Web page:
The rural Henning, Minnesota dairy farmer is preparing for a day this weekend he’s both dreaded, yet knew was coming.
“The hardest part of this for me, the girls having to say goodbye to something that has been a part of their life and that is all they have known since they were babies, and it is a business but it is a way of life more than anything,” he said.
In a couple of days, Steve and his family will say goodbye to a way of life, his milk cows. And all that goes with life on a dairy farm. The long days and nights, no vacations. But a lifestyle like no other.
“Halloween they had to come down to the barn and show dad their costumes before trick or treating, Christmas morning, they patiently waited for me to finish milking, so they could see what Santa brought. Everything in their lives has revolved around these cows because they have to be milked twice a day, and taken care of,” Cordes said.
Milk prices for dairy farmers have hit rock bottom and stayed there too long. Steve had to do something.
“I just got my milk check for July’s milk and my base was $14-dollars a hundredweight and that is the same price I got 25 years ago, and our expenses have doubled and sometimes tripled,” Cordes said.
While the math and farm accounting should make this an easy decision, it’s not. After all, Steve ancestors from Germany arrived in this part of Otter Tail county before the 1900s, that is when this tradition started.
“My great great grandfather homesteaded on the south shores of west leaf lake of leaf lake township (Henning) since then there has been a Cordes farming for 133 years, I am the last one, but that is a long run,” Cordes said.
But Steve is not alone, in the last 18 years, 42,000 dairy farmers nationwide have called it quits. But just 2 hours south of Otter Tail County there are mega dairy farms going up. Where in each barn there are 10,000 cows being milked.
“I can’t compete with such a specialized operation, and it runs like clockwork,” Cordes said.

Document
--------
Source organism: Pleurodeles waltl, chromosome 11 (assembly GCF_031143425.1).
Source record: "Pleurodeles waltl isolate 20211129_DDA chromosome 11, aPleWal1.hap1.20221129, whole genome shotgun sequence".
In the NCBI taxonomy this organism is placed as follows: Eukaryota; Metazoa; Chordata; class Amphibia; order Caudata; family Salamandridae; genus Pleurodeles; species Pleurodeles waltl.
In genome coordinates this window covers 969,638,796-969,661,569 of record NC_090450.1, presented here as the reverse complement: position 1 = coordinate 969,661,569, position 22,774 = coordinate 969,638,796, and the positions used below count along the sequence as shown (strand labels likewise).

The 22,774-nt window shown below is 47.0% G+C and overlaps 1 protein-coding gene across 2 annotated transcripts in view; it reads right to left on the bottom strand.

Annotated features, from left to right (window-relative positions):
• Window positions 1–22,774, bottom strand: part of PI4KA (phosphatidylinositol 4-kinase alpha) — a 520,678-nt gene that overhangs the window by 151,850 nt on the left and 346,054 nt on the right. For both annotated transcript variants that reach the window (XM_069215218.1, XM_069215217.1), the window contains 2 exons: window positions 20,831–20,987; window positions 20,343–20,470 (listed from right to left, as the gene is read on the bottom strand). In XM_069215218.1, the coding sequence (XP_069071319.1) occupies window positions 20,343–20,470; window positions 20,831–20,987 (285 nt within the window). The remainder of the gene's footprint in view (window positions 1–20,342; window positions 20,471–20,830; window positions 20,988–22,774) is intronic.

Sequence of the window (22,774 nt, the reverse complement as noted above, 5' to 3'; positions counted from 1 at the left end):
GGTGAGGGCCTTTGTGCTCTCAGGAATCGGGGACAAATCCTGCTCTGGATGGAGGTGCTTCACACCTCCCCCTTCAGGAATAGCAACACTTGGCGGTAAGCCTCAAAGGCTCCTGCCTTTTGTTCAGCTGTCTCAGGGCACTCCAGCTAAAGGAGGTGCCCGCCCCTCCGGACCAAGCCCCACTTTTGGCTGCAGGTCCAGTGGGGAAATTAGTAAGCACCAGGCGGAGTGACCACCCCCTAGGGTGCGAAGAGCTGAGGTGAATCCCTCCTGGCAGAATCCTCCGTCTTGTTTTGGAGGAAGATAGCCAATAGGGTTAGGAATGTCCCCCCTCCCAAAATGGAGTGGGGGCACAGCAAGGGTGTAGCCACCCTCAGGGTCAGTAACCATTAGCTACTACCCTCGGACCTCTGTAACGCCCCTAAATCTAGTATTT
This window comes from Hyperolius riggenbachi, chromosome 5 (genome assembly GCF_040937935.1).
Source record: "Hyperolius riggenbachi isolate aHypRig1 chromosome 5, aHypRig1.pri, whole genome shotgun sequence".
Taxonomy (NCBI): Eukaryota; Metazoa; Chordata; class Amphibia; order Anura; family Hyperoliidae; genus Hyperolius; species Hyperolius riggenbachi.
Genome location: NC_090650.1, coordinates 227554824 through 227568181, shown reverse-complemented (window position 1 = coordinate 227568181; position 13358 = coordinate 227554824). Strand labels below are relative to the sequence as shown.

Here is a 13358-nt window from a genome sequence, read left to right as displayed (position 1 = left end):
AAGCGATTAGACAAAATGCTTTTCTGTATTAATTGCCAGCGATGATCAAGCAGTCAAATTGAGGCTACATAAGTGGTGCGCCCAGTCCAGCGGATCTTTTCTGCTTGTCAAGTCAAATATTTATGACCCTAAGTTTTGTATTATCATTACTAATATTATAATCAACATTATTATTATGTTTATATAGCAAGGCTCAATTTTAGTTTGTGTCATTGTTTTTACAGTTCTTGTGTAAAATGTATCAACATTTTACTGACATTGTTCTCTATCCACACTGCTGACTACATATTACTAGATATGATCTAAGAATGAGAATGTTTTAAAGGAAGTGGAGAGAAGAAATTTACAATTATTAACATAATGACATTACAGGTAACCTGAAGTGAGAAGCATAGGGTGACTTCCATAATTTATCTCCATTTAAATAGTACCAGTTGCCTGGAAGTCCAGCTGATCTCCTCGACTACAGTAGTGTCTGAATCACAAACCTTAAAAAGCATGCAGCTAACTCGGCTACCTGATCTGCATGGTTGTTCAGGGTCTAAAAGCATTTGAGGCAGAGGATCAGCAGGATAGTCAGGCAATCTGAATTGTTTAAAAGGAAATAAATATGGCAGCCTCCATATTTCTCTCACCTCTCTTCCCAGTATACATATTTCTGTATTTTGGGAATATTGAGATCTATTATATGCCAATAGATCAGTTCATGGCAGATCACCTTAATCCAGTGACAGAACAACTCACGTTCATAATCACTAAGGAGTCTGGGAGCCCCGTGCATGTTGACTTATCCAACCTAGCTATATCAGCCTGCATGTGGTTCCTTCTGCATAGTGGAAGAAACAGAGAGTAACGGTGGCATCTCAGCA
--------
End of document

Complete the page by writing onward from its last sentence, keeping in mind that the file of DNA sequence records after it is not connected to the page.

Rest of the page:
Only 153 farmers milk in Otter Tail County right now. There used to be hundreds.
“25-years ago there were 33 dairy farms and today in those two townships there are four left,” Cordes said.
Now Steve joins those who have worked hard, despite the challenges out of their control. His milkhouse lights are about to go off.
“I kind of lost my passion for dairy, I hate to say that, but after 30 years, you lose that spark. I need a new challenge, I am scared and excited all at once,” Cordes said.
The biggest disappointment for Steve, sharing the news with his three kids. They grew up in the barn, winning 4H ribbons, most recently weeks ago. Two of the girls are off to college now, but before they left one came to milk one last time.
“Those last cows got milked and it was tough on us both, tough thing to have to see them say goodbye too. You don’t realize how important of a part of their life it was until them” Cordes said.
The bright spot. Steve will stay on the farm, he’s already started to branch out raising sheep. For him, a new beginning.
That farm tradition his family started more than a century ago, it will continue.
“You are going to wake up at 5 a.m., no matter what, and feel lost not going to the barn,” Cordes said.